Valencia College to Hold Weeklong Series of Workshops, Films Examining Justice

Orlando — Valencia College’s Peace and Justice Initiative launches its annual weeklong Conversation on Justice on Saturday, Jan. 25 at 6 p.m., with a celebration of Native American teachings, music and dance.Conversation on Justice on Saturday, Jan. 25 at 6 p.m., with a celebration of Native American teachings, music and dance.

Iron EagleValencia’s guest speaker for the evening will be Joe Iron Eagle, a medicine man and member of the Chiricahua Apache, a tribe native to Arizona, New Mexico, whose best-known leader was Cochise. Joe Iron Eagle learned the traditional and spiritual ways of the Native Americans from his grandfather and his mother, both Chiricahua Apaches. A traditional Sun dancer, Joe Iron Eagle studied medicine under Bear Paw, an Apache medicine man, and Two Tree, a Lakota medicine man.

The event will be held from 6 to 8 p.m. in Building 5, Room 112 on Valencia’s East Campus. The East Campus is located at 701 N. Econlockhatchee Trail.

During the week of Jan. 25-31, the Conversation on Justice will focus on one theme for each day. Workshops and panel discussions will be led by Valencia College faculty members and community experts, and are designed to inform students and the public about issues relating to that day’s topic.

Each evening at 6 p.m., a free film screening will highlight the daily topic and will be followed by a panel discussion.

On Monday, Jan. 27, the daily topic will be “sexual orientation.” Among the topics to be discussed will be: personal experiences within the gay, lesbian, bisexual and transgender community; how to create a safe space for lesbian, gay, bisexual and transgender people; and if athletes can be open about their sexual orientation. The day-long discussions will be capped with a 6 p.m. showing of the award-winning documentary, “For the Bible Tells Me So,” an award-winning documentary that examines how five Christian families – including those of former Rep. Richard Gephardt and Episcopal Bishop Gene Robinson — handle the realization that one of their children is gay.

On Tuesday, Jan. 28, the topic will be “sustainability,” or how to reduce human impact on the planet. Workshops and discussions will focus on eating vegetarian, Native American traditions, and genetically modified organisms. From 1-2:15 p.m., students will watch “Genetic Roulette,” a documentary about genetically-modified foods, and the day’s events will culminate with a 6 p.m. showing of “Food Inc.,” which examines how the nation’s food supply is controlled by a handful of corporations and the impact that may have on consumer health, the livelihood of farmers and the environment. A panel of experts will discuss the film afterward and Jeffrey M. Smith, best-selling author and founder of the Institute for Responsible Technology, will Skype in for the discussion.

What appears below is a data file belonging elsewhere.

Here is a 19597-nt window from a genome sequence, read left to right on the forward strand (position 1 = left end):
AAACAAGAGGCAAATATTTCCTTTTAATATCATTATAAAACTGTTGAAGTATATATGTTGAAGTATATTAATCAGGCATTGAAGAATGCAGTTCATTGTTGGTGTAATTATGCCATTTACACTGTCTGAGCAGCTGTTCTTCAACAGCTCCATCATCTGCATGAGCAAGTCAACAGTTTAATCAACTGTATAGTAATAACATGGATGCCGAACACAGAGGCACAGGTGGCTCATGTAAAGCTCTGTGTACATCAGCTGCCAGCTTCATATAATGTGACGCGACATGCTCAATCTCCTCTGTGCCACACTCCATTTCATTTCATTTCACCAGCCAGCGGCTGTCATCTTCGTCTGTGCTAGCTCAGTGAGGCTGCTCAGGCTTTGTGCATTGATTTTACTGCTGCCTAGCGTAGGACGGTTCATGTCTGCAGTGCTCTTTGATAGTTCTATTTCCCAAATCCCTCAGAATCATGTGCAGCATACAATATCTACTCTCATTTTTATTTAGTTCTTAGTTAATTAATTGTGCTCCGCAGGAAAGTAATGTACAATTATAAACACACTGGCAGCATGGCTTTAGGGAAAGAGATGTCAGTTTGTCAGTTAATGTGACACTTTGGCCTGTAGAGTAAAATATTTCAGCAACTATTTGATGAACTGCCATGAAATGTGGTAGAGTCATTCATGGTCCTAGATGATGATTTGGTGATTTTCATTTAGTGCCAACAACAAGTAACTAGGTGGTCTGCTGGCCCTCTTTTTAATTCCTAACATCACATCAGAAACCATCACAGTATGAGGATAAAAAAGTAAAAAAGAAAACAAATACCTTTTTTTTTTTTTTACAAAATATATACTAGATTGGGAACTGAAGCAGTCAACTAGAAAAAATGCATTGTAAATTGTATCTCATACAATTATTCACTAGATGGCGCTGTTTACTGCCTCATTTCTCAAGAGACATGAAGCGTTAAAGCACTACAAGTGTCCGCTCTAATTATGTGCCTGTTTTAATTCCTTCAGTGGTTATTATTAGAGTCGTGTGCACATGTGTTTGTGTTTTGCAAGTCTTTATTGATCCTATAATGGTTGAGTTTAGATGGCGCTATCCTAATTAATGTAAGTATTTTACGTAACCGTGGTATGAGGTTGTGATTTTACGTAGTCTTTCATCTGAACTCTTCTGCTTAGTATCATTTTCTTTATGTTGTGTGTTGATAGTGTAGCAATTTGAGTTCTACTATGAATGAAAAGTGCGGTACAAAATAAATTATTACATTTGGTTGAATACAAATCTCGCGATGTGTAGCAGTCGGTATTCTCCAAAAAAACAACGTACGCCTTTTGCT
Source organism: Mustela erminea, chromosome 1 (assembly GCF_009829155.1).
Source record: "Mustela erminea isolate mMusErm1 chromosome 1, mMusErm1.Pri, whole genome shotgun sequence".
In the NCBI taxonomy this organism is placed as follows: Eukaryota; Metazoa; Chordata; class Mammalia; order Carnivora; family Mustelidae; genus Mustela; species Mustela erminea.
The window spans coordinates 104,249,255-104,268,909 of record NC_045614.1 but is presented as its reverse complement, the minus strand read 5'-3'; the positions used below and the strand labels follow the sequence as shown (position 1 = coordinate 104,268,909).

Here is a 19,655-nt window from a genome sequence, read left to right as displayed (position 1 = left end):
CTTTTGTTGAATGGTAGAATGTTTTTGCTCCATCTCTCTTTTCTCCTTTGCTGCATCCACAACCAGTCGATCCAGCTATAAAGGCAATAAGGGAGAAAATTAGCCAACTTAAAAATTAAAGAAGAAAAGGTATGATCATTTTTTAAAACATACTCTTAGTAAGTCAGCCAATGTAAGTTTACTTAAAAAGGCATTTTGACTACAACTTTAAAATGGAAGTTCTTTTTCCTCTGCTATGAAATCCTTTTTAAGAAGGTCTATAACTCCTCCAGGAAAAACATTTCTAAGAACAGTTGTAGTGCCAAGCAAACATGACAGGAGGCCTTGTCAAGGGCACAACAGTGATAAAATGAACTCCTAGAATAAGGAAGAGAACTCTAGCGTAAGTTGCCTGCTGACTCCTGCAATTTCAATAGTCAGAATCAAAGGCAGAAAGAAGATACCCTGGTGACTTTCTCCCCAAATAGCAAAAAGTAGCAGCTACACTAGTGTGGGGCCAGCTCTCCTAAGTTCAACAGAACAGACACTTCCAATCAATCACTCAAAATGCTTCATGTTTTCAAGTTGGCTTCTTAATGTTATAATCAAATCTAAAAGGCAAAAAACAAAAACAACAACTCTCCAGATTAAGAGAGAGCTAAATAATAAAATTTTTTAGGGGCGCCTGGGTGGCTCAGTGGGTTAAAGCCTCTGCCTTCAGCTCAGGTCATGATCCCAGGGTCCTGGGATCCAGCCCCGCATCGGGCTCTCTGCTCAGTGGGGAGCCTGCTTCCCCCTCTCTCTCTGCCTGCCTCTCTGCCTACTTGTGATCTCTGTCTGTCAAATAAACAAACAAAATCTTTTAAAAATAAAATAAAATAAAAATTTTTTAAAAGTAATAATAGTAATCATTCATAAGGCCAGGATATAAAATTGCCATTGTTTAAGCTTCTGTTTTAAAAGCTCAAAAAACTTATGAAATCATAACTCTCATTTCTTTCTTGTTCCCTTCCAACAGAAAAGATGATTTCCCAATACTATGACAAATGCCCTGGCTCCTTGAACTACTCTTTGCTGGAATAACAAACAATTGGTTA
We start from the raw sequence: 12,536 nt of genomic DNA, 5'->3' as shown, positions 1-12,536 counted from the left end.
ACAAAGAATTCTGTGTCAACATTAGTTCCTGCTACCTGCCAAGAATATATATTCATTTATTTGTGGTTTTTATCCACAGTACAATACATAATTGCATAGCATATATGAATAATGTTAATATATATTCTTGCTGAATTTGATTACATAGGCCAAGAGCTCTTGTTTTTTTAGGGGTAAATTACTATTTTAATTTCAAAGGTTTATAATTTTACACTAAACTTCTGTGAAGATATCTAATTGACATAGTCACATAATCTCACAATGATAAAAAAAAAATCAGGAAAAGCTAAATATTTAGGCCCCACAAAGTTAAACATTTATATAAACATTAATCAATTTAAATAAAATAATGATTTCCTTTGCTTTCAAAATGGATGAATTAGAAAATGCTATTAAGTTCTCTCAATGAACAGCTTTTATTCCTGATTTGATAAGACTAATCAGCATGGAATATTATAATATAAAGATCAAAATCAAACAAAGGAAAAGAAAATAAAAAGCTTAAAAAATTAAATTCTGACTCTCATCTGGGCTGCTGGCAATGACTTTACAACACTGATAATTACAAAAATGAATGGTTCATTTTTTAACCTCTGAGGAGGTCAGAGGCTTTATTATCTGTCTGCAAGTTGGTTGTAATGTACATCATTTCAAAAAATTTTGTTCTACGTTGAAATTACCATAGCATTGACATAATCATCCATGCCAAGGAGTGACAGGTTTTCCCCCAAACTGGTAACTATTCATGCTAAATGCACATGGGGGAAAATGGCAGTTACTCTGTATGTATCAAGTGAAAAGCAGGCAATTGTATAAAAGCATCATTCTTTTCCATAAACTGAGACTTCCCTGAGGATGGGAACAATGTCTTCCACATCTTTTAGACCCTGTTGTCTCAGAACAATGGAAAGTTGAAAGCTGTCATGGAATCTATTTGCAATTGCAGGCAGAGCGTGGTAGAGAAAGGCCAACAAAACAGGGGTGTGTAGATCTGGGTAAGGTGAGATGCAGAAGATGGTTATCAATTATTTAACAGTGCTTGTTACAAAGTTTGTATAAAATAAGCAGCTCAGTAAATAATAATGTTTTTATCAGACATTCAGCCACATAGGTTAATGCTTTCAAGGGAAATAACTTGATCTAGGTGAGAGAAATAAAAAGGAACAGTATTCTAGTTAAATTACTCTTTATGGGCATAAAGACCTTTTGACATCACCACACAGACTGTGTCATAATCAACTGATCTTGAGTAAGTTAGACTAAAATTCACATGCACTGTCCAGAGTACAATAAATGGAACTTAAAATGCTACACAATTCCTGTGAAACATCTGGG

On Wednesday, Jan. 29, the daily topic will be “economic inequality and poverty.” From 11:30 a.m. to 12:45 p.m., representatives from Second Harvest Food Bank, Coalition for the Homeless, New Image Youth Center, the Early Learning Coalition and the League of Women Voters will discuss the topic in the atrium of Building 3. The day’s events will wrap up with a showing of “A Place at the Table,” a documentary about hunger in America.

On Thursday, Jan. 30, the daily topic will be “race.” One of the day’s highlights will be a 1-2:15 p.m. discussion about embracing Central Florida’s diversity, which features panelists from the Urban League and Dream Defenders. At 6 p.m., the film, “Boyz N the Hood” will be shown in Building 3, room 113, and will be followed by a discussion.

On Friday, Jan. 31, the day’s events will focus on violence. Highlights include a 1-2:15 p.m. panel discussion about moving away from a culture of violence, featuring representatives from Moms Demand Action for Gun Sense in America, Peace Buy Piece (a group that supports gun buy-backs), It Can Happen Here, and the Orlando Police Department. The day’s events will culminate at 6 p.m. with a viewing of the documentary, “Living for 32,” about the Virginia Tech massacre and gun violence.

For more information about the weeklong calendar of events, please visit